I decided that I would delete most of the 1,100 photos and videos I had posted on Instagram, keeping less than seventy. I did not delete my Instagram account, but deleted the Instagram app from my phone. Out of sight, out of mind…


In some way this is a post about Köln, the city in Germany where I was born…

Never Look Away (IMDB) is a new movie by Florian Henckel von Donnersmarck, who also wrote and directed The Lives of Others (IMDB), the brilliant movie about 1984 East Berlin that won an Oscar in 2007.

Never Look Away is loosely based on German artist Gerhard Richter’s life – who is named Kurt Barnert in the movie. His art professor in the movie is Professor Antonius van Verten, who is modeled after Joseph Beuys. The story isn’t a documentary by any stretch. For example, Gerhard Richter studied at the art school where Joseph Beuys taught, but Beuys wasn’t his teacher. In fact Gerhard Richter has let it be known that the film is a gross distortion of his biography. Does it matter? I think not, because the story is moving and inspiring, the film beautiful. The movie is over three hours long, but *feels* much shorter. I watched it at the Tampa Theater, where I have performed numerous times since the mid-Nineties, and where this guy was the opening act for the movie:

And how does all of this relate to Köln? Florian Henckel von Donnersmarck was born in Cologne, and Gerhard Richter has lived in Cologne for more than two decades.

Saturday Review

On March 15th the trio played two sets at the Soiled Dove in Denver. The audiences were great, and we really enjoyed playing. On the 16th Jon and I drove to Rifle, Colorado, for the first of three duo gigs.

That’s a photo taken duing our duo performance in Rifle, Colorado, a week ago, captured by Twitter user @BarbiegirlToki. Jon and I also performed in Fort Collins on March 18th an 19th. These duets are very enjoyable and we are planning on doing a few more. Having worked togather for thirty years, we are very comfortable on stage and a lot of improvisation naturally happens. After joining with Chris to perform as a trio in Portland and Seattle next month, Jon and I will play more duets in May. May 9th through 11th we will be at The Iridium in Manhattan, and on May 12th we will perform at the Old Town School of Folk Music in Chicago.

Dick Dale, the Surf Guitar Legend, died this week – more here. His real name was Richard Anthony Monsour and his father was Lebanese.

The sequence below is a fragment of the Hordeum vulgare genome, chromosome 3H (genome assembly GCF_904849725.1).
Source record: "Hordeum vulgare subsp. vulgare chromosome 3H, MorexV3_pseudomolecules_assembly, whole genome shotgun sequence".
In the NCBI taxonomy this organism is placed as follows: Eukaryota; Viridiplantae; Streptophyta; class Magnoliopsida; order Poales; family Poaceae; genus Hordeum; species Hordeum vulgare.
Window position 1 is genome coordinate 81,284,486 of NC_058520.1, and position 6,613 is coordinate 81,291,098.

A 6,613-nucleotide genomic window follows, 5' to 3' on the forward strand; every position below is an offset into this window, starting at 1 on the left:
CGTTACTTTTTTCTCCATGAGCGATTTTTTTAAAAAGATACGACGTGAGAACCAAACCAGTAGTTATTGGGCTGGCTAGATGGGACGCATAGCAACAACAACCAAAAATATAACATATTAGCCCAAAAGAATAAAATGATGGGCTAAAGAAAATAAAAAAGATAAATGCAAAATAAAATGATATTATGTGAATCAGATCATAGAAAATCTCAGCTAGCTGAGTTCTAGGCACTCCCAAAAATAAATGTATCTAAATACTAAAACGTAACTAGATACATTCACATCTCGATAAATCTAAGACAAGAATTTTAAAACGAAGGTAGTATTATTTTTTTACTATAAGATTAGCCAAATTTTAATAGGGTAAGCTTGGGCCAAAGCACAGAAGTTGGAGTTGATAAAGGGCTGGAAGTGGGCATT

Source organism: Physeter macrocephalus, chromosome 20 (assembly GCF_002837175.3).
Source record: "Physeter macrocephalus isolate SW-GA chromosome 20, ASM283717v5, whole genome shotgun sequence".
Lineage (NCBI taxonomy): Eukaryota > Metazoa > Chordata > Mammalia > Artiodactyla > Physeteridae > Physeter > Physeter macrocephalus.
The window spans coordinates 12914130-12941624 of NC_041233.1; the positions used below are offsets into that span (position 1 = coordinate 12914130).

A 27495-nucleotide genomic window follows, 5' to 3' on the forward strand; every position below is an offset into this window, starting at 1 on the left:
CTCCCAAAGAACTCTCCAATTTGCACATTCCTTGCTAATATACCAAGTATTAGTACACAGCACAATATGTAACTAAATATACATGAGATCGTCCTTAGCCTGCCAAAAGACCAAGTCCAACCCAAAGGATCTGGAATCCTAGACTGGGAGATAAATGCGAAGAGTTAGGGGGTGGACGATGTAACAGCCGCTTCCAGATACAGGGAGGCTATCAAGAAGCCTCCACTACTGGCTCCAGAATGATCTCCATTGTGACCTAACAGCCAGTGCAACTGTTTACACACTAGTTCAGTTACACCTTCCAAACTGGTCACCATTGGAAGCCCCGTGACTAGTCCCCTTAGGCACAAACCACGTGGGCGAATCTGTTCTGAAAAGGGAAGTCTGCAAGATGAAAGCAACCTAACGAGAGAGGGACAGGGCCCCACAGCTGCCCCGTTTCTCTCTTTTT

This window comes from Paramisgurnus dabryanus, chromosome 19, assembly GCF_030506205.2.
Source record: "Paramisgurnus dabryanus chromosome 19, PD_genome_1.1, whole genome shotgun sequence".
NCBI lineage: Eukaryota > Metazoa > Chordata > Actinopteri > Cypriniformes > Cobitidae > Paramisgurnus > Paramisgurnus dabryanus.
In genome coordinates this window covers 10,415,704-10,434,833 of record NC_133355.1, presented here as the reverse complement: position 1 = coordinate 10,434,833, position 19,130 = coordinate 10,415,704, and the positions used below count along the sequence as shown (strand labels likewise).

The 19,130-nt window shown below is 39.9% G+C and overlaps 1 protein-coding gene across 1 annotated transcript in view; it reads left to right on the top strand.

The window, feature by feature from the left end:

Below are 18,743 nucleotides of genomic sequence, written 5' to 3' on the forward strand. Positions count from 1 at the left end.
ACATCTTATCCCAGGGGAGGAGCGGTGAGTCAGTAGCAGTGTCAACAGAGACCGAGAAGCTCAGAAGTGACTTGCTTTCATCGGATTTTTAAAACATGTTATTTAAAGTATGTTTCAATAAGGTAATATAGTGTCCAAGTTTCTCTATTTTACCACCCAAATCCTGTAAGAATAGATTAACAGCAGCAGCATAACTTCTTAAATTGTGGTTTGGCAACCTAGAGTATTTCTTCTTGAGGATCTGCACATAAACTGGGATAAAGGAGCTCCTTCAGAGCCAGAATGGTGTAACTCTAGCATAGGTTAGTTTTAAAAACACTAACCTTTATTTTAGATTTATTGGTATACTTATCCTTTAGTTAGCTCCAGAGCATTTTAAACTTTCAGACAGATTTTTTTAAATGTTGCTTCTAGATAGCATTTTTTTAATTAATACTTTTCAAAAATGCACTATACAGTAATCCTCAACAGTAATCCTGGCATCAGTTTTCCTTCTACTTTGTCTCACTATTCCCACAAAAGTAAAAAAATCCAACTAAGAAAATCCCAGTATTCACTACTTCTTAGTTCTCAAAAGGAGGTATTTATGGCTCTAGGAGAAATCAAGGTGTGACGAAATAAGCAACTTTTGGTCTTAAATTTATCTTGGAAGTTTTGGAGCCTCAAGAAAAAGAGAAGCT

His high-energy interpretation of an old song from Asia Minor, “Misirlou” (Egyptian Girl), became the most famous song of surf rock: He had learned the tune from his Lebanese uncles, who played it on the oud.

What’s more American than surf rock? That’s as American as baseball, apple pie, the electric guitar, and the personal computer – and Steve Jobs’s father was also Middle Eastern, from Syria.

Short and Clear

@theblakemorgan on Twitter
It takes 380,000 streams a month on @Spotify for a music maker to earn minimum wage.
The average @Spotify employee makes $14,000 a month.
@Spotify’s NYC offices cost $600 million.
But they won’t pay the people who make their only product.

Spotify & Amazon against royalty rise

Spotify and Amazon ‘sue songwriters’ with appeal against 44% royalty rise in the United States – Music Business Worldwide
On January 27, 2018 MBW reported on the CRB’s landmark decision, which stated that royalty rates paid to songwriters in the US from on-demand subscription streaming would rise by 44% over the next five years. That decision was ratified last month (February 5), when the CRB published the final rates and terms for songwriters.

Streaming companies were given 30 days to lodge official opposition to the ruling if they wished. The likes of Apple Music declined to do so – but it’s a different case for Spotify and Amazon, which have now both filed a notice of appeal. Pandora and Google have also asked the CRB to review its decision.

Thank you Apple, and shame on you Spotify, Amazon, Pandora and Google.